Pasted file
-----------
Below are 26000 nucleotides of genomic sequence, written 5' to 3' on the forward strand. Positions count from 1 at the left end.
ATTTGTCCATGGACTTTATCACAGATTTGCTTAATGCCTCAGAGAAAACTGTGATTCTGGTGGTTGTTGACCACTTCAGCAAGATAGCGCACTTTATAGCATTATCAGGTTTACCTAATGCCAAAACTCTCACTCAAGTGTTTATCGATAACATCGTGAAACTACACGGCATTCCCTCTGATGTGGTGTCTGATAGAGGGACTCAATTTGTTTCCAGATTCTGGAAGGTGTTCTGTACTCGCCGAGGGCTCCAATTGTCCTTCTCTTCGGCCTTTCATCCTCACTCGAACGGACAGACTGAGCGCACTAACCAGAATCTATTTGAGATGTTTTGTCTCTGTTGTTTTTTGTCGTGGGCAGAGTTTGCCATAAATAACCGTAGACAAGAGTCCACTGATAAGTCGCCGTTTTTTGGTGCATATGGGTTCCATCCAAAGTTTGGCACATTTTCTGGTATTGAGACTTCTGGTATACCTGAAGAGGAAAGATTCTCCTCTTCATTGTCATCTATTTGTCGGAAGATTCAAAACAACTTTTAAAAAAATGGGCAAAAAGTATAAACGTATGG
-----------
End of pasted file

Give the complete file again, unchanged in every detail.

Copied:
Below are 26000 nucleotides of genomic sequence, written 5' to 3' on the forward strand. Positions count from 1 at the left end.
ATTTGTCCATGGACTTTATCACAGATTTGCTTAATGCCTCAGAGAAAACTGTGATTCTGGTGGTTGTTGACCACTTCAGCAAGATAGCGCACTTTATAGCATTATCAGGTTTACCTAATGCCAAAACTCTCACTCAAGTGTTTATCGATAACATCGTGAAACTACACGGCATTCCCTCTGATGTGGTGTCTGATAGAGGGACTCAATTTGTTTCCAGATTCTGGAAGGTGTTCTGTACTCGCCGAGGGCTCCAATTGTCCTTCTCTTCGGCCTTTCATCCTCACTCGAACGGACAGACTGAGCGCACTAACCAGAATCTATTTGAGATGTTTTGTCTCTGTTGTTTTTTGTCGTGGGCAGAGTTTGCCATAAATAACCGTAGACAAGAGTCCACTGATAAGTCGCCGTTTTTTGGTGCATATGGGTTCCATCCAAAGTTTGGCACATTTTCTGGTATTGAGACTTCTGGTATACCTGAAGAGGAAAGATTCTCCTCTTCATTGTCATCTATTTGTCGGAAGATTCAAAACAACTTTTAAAAAAATGGGCAAAAAGTATAAACGTATGG